Yet I felt it imperative, in each of the cases above, to seize upon the seemingly – and I must emphasize this point: only “seemingly”– “unChristian” idea and explore it within the matrix of Christian moral/ethical thought. The reason is simple:

The Christian message is universal.

     If the possibilities I entertained in the above-cited stories were realized, Christian thought would apply to them quite as much as to any of the “normal” ideas other writers explore. Sentient creatures are all governed by Christ’s New Covenant. Their corporeal form, their specific attributes (beyond volition), and their relations to the rest of Creation would not exclude them from it. Otherwise, it would be thinkable that sentient non-humans might be morally allowed to murder; to steal; to break solemn vows; to give false witness; and so on. The idea is inherently repugnant.

     Just now I’m working on a story at least as odd as any of the above. The central idea is “what is a person, anyway?” The mechanism of departure from the norm is genetic surgery. I expect that if I do it well, it will iron out the convolutions in your brain. And I think I’ll leave it at that for the nonce.


     One more thought about “callings” and I’ll close for now.

     I spent forty-seven years doing software of various sorts. It provided me with a comfortable living and very high prestige. However, as much as I enjoyed it and it profited me, I never felt it was a “calling” of the higher kind. The giveaway was how easy it was for me.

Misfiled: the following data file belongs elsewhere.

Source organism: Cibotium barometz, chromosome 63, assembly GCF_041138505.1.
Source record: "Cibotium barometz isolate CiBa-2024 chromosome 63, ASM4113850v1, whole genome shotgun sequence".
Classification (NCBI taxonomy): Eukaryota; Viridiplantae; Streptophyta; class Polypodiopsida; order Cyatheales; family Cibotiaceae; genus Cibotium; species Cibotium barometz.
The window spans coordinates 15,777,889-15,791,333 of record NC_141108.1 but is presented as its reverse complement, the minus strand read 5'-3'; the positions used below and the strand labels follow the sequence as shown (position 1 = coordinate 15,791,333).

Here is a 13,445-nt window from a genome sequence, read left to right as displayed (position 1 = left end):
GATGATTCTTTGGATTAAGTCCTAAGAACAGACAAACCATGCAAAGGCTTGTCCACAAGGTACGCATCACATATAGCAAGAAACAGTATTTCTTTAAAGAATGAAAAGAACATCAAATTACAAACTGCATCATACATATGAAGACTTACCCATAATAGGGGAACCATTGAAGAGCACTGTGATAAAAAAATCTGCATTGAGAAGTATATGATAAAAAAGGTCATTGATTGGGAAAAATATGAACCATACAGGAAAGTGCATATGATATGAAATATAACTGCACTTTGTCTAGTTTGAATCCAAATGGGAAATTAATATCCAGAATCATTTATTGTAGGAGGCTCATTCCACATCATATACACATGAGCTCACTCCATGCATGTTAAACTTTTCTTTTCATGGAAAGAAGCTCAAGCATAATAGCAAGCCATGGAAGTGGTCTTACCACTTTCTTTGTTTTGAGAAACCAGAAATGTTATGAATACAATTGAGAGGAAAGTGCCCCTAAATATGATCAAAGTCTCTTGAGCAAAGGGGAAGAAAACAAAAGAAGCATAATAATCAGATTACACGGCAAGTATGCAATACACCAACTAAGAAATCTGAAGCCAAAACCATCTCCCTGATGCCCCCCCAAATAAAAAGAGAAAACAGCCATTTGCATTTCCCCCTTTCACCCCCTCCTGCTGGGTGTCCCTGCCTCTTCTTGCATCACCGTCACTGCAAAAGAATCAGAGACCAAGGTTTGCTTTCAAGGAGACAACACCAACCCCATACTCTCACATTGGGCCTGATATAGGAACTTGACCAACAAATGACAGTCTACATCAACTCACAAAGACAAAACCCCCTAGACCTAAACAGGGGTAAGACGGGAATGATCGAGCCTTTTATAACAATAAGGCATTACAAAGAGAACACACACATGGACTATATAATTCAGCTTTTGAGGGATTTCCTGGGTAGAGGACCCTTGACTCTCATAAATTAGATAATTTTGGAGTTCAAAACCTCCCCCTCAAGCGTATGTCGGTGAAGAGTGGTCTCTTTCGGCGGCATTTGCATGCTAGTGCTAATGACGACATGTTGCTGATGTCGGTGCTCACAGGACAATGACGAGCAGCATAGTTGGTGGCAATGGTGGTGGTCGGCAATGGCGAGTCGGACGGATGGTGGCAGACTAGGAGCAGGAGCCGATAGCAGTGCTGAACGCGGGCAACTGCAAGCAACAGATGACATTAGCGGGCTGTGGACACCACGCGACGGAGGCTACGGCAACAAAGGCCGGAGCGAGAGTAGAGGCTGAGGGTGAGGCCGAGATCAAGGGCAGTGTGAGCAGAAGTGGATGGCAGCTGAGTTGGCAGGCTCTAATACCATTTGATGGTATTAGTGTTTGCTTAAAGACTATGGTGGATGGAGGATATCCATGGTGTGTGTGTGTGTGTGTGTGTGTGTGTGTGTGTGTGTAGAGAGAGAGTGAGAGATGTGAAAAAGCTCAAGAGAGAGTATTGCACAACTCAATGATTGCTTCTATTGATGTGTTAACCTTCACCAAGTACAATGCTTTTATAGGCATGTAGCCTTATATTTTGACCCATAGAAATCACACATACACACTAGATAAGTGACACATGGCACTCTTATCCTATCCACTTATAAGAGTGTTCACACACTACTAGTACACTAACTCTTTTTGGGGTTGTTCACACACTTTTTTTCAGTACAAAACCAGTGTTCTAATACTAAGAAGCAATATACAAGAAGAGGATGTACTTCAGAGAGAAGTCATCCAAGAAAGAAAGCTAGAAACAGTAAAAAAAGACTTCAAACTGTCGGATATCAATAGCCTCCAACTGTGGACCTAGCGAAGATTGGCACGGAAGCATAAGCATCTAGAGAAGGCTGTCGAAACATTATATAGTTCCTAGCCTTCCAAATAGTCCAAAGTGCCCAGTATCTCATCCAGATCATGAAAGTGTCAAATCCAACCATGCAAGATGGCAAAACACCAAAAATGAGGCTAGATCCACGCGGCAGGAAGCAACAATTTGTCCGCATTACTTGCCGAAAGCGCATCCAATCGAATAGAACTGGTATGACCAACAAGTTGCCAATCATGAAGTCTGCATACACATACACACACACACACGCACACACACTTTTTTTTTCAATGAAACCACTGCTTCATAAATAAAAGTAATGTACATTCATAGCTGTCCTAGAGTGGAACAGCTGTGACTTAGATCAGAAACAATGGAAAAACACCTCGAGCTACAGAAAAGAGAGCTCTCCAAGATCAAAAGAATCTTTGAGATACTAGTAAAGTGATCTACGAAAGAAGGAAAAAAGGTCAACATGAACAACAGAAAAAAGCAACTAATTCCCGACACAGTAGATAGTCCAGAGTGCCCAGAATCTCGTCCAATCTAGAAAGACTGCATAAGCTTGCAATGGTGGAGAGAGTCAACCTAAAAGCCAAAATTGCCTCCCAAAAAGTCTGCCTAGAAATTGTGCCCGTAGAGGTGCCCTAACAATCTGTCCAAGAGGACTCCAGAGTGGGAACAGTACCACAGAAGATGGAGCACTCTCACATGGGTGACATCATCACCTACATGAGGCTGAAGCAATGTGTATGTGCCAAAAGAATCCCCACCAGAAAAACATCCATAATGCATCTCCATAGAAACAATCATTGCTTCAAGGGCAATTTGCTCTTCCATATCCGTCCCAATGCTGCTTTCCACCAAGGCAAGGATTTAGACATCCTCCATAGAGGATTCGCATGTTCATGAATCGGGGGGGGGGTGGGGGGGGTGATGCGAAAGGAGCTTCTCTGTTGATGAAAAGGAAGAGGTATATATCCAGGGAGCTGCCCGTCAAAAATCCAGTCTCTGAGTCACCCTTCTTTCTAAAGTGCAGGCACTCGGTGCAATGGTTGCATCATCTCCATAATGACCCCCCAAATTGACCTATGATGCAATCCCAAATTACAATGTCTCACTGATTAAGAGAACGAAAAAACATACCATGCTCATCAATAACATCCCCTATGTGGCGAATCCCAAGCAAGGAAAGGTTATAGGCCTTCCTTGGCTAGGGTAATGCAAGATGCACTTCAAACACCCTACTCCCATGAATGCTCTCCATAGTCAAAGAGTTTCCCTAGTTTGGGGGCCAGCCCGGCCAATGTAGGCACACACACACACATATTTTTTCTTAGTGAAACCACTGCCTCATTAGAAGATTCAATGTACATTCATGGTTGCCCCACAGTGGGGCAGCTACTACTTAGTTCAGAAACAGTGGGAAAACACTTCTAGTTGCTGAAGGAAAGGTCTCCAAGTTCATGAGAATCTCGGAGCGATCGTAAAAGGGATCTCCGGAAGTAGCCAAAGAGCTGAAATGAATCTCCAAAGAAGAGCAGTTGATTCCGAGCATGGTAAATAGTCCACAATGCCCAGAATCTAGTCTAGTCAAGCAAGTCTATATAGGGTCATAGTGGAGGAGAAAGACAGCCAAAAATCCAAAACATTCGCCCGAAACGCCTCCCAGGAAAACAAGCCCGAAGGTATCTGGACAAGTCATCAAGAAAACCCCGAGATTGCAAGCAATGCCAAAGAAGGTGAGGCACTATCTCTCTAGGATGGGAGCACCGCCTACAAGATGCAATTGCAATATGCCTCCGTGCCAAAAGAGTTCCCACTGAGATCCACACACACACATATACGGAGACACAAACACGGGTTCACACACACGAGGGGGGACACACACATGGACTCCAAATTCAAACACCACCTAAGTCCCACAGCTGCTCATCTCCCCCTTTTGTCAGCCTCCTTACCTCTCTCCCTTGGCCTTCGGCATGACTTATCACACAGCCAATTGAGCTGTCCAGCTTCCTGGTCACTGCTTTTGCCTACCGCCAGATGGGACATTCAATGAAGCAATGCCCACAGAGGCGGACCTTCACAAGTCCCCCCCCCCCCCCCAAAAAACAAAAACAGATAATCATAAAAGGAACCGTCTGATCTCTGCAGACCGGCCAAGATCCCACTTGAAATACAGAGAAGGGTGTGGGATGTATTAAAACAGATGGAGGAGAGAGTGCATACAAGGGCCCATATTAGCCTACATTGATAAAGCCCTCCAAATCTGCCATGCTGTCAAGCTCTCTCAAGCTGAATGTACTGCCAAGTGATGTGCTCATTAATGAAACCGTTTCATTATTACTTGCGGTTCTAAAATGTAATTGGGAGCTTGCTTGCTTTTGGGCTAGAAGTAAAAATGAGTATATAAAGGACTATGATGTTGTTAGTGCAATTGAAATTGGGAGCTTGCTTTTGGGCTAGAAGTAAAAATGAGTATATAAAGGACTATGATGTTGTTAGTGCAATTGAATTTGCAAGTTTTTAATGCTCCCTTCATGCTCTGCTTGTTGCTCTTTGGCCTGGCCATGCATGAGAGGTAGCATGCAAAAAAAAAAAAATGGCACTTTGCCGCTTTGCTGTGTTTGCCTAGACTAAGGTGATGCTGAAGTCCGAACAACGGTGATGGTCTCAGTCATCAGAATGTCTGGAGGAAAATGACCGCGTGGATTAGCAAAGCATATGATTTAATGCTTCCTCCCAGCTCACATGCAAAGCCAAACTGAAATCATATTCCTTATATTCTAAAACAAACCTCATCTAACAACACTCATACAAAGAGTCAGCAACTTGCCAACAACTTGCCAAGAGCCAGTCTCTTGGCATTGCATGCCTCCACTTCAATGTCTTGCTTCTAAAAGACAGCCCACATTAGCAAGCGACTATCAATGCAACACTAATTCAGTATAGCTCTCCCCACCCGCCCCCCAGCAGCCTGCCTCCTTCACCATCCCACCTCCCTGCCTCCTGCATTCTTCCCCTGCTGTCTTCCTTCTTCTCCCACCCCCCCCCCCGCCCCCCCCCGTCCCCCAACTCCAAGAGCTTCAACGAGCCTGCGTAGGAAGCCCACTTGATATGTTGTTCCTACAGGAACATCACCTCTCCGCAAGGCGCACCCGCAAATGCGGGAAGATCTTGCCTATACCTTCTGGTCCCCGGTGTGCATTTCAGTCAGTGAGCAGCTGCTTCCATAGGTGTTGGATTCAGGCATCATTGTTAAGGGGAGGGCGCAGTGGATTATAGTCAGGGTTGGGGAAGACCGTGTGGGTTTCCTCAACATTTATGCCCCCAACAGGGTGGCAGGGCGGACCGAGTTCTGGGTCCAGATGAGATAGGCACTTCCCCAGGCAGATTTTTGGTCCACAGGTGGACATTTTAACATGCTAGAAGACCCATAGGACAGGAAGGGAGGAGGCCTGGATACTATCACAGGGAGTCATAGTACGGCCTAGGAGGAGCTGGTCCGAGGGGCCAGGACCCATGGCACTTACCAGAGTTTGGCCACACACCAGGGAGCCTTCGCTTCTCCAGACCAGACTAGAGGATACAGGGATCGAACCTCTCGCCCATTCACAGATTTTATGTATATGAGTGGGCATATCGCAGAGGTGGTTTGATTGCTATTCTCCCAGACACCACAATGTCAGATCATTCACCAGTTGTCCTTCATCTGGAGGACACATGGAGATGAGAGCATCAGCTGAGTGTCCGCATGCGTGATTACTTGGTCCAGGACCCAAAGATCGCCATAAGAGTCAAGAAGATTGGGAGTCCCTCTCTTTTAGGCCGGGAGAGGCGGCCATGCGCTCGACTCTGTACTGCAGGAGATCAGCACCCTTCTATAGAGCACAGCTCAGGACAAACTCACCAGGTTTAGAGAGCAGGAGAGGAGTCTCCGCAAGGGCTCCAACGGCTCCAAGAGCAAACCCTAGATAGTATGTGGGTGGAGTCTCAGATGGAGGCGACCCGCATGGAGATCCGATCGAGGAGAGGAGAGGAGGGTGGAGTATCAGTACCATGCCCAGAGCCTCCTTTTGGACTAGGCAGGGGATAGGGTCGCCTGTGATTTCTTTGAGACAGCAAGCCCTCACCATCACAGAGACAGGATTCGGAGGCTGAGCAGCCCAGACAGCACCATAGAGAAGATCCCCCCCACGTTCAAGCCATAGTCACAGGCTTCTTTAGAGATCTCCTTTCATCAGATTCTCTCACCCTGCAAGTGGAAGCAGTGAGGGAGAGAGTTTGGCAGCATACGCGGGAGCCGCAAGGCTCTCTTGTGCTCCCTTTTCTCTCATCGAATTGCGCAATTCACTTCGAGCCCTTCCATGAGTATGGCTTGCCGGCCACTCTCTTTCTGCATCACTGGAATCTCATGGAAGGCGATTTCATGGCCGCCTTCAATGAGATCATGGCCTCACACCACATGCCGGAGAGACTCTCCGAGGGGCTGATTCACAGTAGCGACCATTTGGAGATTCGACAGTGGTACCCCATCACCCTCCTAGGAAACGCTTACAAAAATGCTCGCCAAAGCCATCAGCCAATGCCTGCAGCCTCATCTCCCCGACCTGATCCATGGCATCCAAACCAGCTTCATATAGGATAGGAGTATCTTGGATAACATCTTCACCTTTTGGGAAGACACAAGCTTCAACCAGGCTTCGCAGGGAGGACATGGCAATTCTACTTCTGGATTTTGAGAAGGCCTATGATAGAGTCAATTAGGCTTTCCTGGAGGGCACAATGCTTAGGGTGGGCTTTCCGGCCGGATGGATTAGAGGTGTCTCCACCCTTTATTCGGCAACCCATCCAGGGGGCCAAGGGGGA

A calling is supposed to tax the called one to his limits: to compel him to exert himself to the outermost edge of his capacities and perhaps a smidgen beyond it. What comes easily, therefore, cannot be a calling. Never mind how irrelevant bits and bytes are to the moral and ethical condition of Mankind.

     It took a while before I realized that my calling – always assuming I have one – lies in the written word. I should have realized it long ago. Both my fiction and what I do here at Liberty’s Torch are supremely taxing. Seldom do I write something worthy, look upon it and say, “Well, that was easy.”

     I said in the title that this is a ramble, and so it is. This segment seeks to convey a simple idea:

Whoever and wherever you are,
Whatever you think you ought to be doing,
You have a calling:
Find it!

     Whatever else you must do to support yourself and meet your contracted obligations, find your calling and pursue it. It will make a considerable difference to your happiness. Take it from one who knows.


     That’s all for the moment. I’ll probably be back later with some of the usual crap. But for now, please try to have a better Monday than this young lady did. Among other things, it would improve your odds of staying out of prison.

     Later, Gentle Reader.

1 comment:

  1. Thanks Fran - your cmt about the Supreme Court had me laughing. While the piece may have meandered it was remarkably coherent. Perhaps you could help The Donald craft his message. Blessings!